The Cleveland Indians Major League Baseball organization announced in a press release on Sunday it’s looking to change its team name, as our sister site Hot Air reported on Monday. And, as you might reckon, it has to be something unrelated to Native American culture. This, of course, comes on the heels of the Washington Redskins telling everyone that, until they figure out their team’s new name, they’ll go by the utterly vanilla “Washington Football Team.”
But for anyone paying attention, what happened in Cleveland over the weekend wasn’t a surprise. In fact Ed Morrissey over at Hot Air wrote in 2018 about the Indians starting to move in this wrong direction, when they decided to 86 their longtime mascot, Chief Wahoo.
Chief Wahoo is the latest victim of cancel culture. How could anyone have a problem with this? pic.twitter.com/Pbl60q0ESJ
— Francis Wolf, Dudes Rock PhD (@basebaIIcrank) December 14, 2020
Then in July 2020, as RedState’s own Alex Parker reported, the team began mulling the possibility of losing the name, too. (See:
Foul Bawl? The Cleveland Indians Toss Around a Name Change)
Now, two politicians at the center in the white-hot, national spotlight of the Georgia Senate run-off races have released a joint press release taking a stand against cancel culture in professional sports. Republican Senators David Perdue and Kelly Loeffler don’t hold back in their opposition to the SJW trend potentially spreading to their state’s own MLB franchise, the Atlanta Braves:
Inbox: "Joint Statement From Senators David Perdue And Kelly Loeffler In Opposition To Renaming Atlanta Braves"
— Steven Shepard (@POLITICO_Steve) December 14, 2020
The release, shared via Sen. Loeffler’s Twitter account, began with a preface:
“Statement from @Perduesenate and me on our steadfast opposition to renaming the Atlanta @Braves #gapol #gasen”
— Kelly Loeffler (@KLoeffler) December 14, 2020
We adamantly oppose any effort to rename the Atlanta Braves, one of our state’s most storied and successful franchises. Not only are the Braves a Georgia institution — with a history spanning 54 years in Atlanta — they’re an American institution. The Braves’ name honors our nation’s Native American heritage, which should not be erased — and under no circumstances should one of the most celebrated teams in sports cave to the demands of cancel culture and the radical left.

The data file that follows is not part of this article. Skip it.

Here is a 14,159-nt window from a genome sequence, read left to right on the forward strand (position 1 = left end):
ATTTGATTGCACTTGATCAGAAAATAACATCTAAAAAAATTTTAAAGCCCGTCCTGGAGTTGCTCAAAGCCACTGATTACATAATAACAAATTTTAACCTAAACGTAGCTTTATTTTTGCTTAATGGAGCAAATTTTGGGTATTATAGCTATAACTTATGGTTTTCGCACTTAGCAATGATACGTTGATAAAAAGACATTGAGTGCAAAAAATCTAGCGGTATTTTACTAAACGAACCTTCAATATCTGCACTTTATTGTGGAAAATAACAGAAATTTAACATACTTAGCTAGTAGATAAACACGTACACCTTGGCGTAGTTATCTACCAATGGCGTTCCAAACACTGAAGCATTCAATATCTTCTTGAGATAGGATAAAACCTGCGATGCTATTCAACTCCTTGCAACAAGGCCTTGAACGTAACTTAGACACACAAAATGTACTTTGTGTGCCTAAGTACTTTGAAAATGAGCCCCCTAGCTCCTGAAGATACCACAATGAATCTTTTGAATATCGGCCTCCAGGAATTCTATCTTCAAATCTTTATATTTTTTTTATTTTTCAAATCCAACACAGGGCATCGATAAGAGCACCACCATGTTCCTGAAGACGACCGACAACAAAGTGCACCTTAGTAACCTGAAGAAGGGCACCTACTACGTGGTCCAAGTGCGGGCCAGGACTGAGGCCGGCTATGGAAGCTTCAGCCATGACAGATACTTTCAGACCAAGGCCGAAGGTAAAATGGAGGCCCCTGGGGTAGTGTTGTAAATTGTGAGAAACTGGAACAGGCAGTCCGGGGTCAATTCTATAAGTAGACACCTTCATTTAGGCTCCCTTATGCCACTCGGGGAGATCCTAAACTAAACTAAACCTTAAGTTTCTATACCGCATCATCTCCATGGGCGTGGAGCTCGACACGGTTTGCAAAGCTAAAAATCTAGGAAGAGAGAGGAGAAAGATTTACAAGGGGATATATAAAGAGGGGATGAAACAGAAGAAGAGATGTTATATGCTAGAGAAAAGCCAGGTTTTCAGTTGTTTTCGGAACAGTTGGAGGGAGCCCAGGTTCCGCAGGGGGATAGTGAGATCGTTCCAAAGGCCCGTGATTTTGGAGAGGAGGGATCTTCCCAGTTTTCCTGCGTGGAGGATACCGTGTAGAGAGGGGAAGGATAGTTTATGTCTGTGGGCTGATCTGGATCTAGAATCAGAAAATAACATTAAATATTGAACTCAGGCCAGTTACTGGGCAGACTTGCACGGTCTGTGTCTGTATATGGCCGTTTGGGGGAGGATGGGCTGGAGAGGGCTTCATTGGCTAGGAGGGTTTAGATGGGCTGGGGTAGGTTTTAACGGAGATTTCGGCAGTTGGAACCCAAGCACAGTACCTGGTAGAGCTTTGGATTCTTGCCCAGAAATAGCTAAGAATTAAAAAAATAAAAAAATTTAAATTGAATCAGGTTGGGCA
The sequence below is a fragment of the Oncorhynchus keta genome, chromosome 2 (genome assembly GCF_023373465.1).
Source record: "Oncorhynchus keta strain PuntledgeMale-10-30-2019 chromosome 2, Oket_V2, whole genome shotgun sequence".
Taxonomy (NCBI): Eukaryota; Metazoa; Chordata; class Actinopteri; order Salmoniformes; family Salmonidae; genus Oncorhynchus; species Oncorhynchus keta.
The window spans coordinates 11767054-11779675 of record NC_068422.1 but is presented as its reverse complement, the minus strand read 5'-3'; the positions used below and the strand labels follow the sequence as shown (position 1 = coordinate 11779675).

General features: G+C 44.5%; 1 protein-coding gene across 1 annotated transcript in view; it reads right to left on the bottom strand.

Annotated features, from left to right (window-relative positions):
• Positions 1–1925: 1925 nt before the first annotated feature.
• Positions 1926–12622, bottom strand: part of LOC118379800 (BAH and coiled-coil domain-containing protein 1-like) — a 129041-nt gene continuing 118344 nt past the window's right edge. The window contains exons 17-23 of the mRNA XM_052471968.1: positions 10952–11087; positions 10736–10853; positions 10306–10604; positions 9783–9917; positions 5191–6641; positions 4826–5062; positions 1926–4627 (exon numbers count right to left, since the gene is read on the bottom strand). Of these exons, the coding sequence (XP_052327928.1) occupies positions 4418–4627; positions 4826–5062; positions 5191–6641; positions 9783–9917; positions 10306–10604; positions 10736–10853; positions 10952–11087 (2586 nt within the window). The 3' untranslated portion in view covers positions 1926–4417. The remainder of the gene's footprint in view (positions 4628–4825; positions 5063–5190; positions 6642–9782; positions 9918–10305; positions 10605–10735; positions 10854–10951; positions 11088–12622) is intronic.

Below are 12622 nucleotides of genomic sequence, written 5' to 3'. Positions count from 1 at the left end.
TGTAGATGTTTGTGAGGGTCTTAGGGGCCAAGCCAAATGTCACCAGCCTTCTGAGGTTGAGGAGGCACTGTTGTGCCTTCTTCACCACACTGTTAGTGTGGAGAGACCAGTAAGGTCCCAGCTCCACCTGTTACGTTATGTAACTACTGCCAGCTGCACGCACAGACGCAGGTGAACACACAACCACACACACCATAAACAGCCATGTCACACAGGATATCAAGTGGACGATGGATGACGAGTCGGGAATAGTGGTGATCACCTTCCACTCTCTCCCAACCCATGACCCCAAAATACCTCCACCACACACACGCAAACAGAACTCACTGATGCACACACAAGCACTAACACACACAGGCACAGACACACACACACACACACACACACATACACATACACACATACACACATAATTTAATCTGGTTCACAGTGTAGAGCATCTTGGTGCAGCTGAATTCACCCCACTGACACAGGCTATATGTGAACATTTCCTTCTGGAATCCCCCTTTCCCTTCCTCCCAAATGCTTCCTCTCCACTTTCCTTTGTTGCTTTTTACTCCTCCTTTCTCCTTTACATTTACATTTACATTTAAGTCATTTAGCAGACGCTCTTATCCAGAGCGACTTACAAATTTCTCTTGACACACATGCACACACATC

Of course, as readers are likely aware, the movement on the left to rid the sport world of Native American-themed names, mascots, and chants is nothing new. I remember seeing activists protesting against Indian names outside the now-razed Hubert H. Humphrey Metrodome stadium in downtown Minneapolis, before Game 1 of the 1991 World Series between the Minnesota Twins and the Braves. It was the first time I’d ever seen what far-left activists looked and sounded like. They were raucous and mean and, frankly, frightening. It’s one thing to read about what the Left has done, in the sanitized texts of a high school textbook, and a whole other thing to see it in person.
Let me leave you with one positive, recent move by a pro sports team: back in July, the Chicago Blackhawks announced they would not be changing their name or mascot.
Meanwhile, Georgia’s voters began taking part in early voting for the special, Senate races Monday, and the president-elect’s appearance Tuesday at a rally for Loeffler and Perdue’s Democrat challengers — Jon Ossoff and Raphael Warnock — only underlines how crucial these wins will be for Republicans to keep control of the Upper House. Election Day for the much-coveted seats is Tuesday, January 5, 2021.